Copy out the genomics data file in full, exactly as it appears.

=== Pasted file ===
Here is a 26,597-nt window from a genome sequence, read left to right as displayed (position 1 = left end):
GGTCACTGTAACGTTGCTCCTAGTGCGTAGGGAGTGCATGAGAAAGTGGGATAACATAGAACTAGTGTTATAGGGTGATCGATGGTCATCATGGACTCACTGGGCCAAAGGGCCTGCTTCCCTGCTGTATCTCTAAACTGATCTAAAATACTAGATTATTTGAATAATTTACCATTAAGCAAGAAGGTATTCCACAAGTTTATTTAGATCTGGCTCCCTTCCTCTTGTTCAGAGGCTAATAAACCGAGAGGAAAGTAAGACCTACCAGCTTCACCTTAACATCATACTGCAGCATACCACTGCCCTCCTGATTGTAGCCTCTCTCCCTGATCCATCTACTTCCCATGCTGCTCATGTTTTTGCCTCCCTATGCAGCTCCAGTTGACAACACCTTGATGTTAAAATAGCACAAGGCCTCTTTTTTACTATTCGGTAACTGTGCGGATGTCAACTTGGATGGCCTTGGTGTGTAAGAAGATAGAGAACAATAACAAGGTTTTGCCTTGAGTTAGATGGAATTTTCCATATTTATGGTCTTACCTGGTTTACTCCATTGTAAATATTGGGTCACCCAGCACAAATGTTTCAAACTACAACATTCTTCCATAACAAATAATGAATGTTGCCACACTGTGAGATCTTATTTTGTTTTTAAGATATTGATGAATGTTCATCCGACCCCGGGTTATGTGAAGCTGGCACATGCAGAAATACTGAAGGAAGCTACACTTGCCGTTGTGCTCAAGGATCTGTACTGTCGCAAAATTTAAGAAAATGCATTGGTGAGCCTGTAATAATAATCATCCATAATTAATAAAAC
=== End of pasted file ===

Here is a 26,597-nt window from a genome sequence, read left to right as displayed (position 1 = left end):
GGTCACTGTAACGTTGCTCCTAGTGCGTAGGGAGTGCATGAGAAAGTGGGATAACATAGAACTAGTGTTATAGGGTGATCGATGGTCATCATGGACTCACTGGGCCAAAGGGCCTGCTTCCCTGCTGTATCTCTAAACTGATCTAAAATACTAGATTATTTGAATAATTTACCATTAAGCAAGAAGGTATTCCACAAGTTTATTTAGATCTGGCTCCCTTCCTCTTGTTCAGAGGCTAATAAACCGAGAGGAAAGTAAGACCTACCAGCTTCACCTTAACATCATACTGCAGCATACCACTGCCCTCCTGATTGTAGCCTCTCTCCCTGATCCATCTACTTCCCATGCTGCTCATGTTTTTGCCTCCCTATGCAGCTCCAGTTGACAACACCTTGATGTTAAAATAGCACAAGGCCTCTTTTTTACTATTCGGTAACTGTGCGGATGTCAACTTGGATGGCCTTGGTGTGTAAGAAGATAGAGAACAATAACAAGGTTTTGCCTTGAGTTAGATGGAATTTTCCATATTTATGGTCTTACCTGGTTTACTCCATTGTAAATATTGGGTCACCCAGCACAAATGTTTCAAACTACAACATTCTTCCATAACAAATAATGAATGTTGCCACACTGTGAGATCTTATTTTGTTTTTAAGATATTGATGAATGTTCATCCGACCCCGGGTTATGTGAAGCTGGCACATGCAGAAATACTGAAGGAAGCTACACTTGCCGTTGTGCTCAAGGATCTGTACTGTCGCAAAATTTAAGAAAATGCATTGGTGAGCCTGTAATAATAATCATCCATAATTAATAAAAC